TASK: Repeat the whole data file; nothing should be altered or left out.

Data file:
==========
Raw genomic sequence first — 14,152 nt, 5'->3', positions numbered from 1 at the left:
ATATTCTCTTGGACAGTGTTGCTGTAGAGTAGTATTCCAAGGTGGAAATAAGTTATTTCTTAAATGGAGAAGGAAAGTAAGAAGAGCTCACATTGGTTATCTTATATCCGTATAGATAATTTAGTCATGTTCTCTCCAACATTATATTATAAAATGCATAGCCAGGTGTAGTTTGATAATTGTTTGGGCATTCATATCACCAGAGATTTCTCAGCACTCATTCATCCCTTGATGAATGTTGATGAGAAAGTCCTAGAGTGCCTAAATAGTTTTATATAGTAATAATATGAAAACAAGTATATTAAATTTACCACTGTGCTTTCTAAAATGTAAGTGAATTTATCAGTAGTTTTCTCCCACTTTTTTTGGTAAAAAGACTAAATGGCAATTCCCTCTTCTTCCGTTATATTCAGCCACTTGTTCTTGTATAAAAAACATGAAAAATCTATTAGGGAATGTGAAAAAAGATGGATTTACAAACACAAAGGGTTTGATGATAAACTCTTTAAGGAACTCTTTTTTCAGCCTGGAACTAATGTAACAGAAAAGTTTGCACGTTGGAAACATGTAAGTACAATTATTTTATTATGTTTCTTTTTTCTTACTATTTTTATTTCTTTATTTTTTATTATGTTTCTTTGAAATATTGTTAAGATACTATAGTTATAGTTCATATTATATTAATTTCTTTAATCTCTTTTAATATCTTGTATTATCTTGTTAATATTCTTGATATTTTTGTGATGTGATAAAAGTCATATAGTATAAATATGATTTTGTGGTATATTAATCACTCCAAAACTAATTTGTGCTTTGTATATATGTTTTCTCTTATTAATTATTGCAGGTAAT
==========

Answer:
Raw genomic sequence first — 14,152 nt, 5'->3', positions numbered from 1 at the left:
ATATTCTCTTGGACAGTGTTGCTGTAGAGTAGTATTCCAAGGTGGAAATAAGTTATTTCTTAAATGGAGAAGGAAAGTAAGAAGAGCTCACATTGGTTATCTTATATCCGTATAGATAATTTAGTCATGTTCTCTCCAACATTATATTATAAAATGCATAGCCAGGTGTAGTTTGATAATTGTTTGGGCATTCATATCACCAGAGATTTCTCAGCACTCATTCATCCCTTGATGAATGTTGATGAGAAAGTCCTAGAGTGCCTAAATAGTTTTATATAGTAATAATATGAAAACAAGTATATTAAATTTACCACTGTGCTTTCTAAAATGTAAGTGAATTTATCAGTAGTTTTCTCCCACTTTTTTTGGTAAAAAGACTAAATGGCAATTCCCTCTTCTTCCGTTATATTCAGCCACTTGTTCTTGTATAAAAAACATGAAAAATCTATTAGGGAATGTGAAAAAAGATGGATTTACAAACACAAAGGGTTTGATGATAAACTCTTTAAGGAACTCTTTTTTCAGCCTGGAACTAATGTAACAGAAAAGTTTGCACGTTGGAAACATGTAAGTACAATTATTTTATTATGTTTCTTTTTTCTTACTATTTTTATTTCTTTATTTTTTATTATGTTTCTTTGAAATATTGTTAAGATACTATAGTTATAGTTCATATTATATTAATTTCTTTAATCTCTTTTAATATCTTGTATTATCTTGTTAATATTCTTGATATTTTTGTGATGTGATAAAAGTCATATAGTATAAATATGATTTTGTGGTATATTAATCACTCCAAAACTAATTTGTGCTTTGTATATATGTTTTCTCTTATTAATTATTGCAGGTAAT